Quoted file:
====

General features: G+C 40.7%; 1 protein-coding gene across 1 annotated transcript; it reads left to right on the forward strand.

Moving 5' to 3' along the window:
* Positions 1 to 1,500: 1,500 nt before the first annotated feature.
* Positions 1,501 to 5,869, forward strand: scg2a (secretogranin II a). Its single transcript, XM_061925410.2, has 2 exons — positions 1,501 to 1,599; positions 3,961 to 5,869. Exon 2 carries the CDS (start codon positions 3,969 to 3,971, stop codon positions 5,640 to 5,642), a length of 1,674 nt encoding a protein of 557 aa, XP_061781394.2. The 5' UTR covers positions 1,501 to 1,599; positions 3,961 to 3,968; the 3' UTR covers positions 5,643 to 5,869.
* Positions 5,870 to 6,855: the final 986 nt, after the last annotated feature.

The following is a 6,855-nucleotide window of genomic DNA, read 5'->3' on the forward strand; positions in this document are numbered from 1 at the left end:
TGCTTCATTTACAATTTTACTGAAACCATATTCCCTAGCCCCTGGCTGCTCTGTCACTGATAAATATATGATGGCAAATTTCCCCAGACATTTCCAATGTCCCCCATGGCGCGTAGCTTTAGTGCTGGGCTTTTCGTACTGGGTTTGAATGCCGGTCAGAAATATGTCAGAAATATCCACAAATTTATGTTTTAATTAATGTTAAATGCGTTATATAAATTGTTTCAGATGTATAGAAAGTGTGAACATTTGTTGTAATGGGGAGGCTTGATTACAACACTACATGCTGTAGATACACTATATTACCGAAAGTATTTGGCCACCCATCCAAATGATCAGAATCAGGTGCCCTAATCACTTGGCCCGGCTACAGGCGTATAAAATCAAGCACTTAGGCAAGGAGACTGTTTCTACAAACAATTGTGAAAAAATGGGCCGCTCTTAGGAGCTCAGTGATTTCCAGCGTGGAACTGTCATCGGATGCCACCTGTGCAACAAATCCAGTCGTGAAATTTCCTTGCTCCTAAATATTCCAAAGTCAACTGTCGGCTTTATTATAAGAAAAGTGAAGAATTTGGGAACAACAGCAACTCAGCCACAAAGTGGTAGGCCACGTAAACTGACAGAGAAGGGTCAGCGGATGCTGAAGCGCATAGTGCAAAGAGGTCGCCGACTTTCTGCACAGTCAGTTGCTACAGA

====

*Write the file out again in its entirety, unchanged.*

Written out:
General features: G+C 40.7%; 1 protein-coding gene across 1 annotated transcript; it reads left to right on the forward strand.

Moving 5' to 3' along the window:
* Positions 1 to 1,500: 1,500 nt before the first annotated feature.
* Positions 1,501 to 5,869, forward strand: scg2a (secretogranin II a). Its single transcript, XM_061925410.2, has 2 exons — positions 1,501 to 1,599; positions 3,961 to 5,869. Exon 2 carries the CDS (start codon positions 3,969 to 3,971, stop codon positions 5,640 to 5,642), a length of 1,674 nt encoding a protein of 557 aa, XP_061781394.2. The 5' UTR covers positions 1,501 to 1,599; positions 3,961 to 3,968; the 3' UTR covers positions 5,643 to 5,869.
* Positions 5,870 to 6,855: the final 986 nt, after the last annotated feature.

The following is a 6,855-nucleotide window of genomic DNA, read 5'->3' on the forward strand; positions in this document are numbered from 1 at the left end:
TGCTTCATTTACAATTTTACTGAAACCATATTCCCTAGCCCCTGGCTGCTCTGTCACTGATAAATATATGATGGCAAATTTCCCCAGACATTTCCAATGTCCCCCATGGCGCGTAGCTTTAGTGCTGGGCTTTTCGTACTGGGTTTGAATGCCGGTCAGAAATATGTCAGAAATATCCACAAATTTATGTTTTAATTAATGTTAAATGCGTTATATAAATTGTTTCAGATGTATAGAAAGTGTGAACATTTGTTGTAATGGGGAGGCTTGATTACAACACTACATGCTGTAGATACACTATATTACCGAAAGTATTTGGCCACCCATCCAAATGATCAGAATCAGGTGCCCTAATCACTTGGCCCGGCTACAGGCGTATAAAATCAAGCACTTAGGCAAGGAGACTGTTTCTACAAACAATTGTGAAAAAATGGGCCGCTCTTAGGAGCTCAGTGATTTCCAGCGTGGAACTGTCATCGGATGCCACCTGTGCAACAAATCCAGTCGTGAAATTTCCTTGCTCCTAAATATTCCAAAGTCAACTGTCGGCTTTATTATAAGAAAAGTGAAGAATTTGGGAACAACAGCAACTCAGCCACAAAGTGGTAGGCCACGTAAACTGACAGAGAAGGGTCAGCGGATGCTGAAGCGCATAGTGCAAAGAGGTCGCCGACTTTCTGCACAGTCAGTTGCTACAGA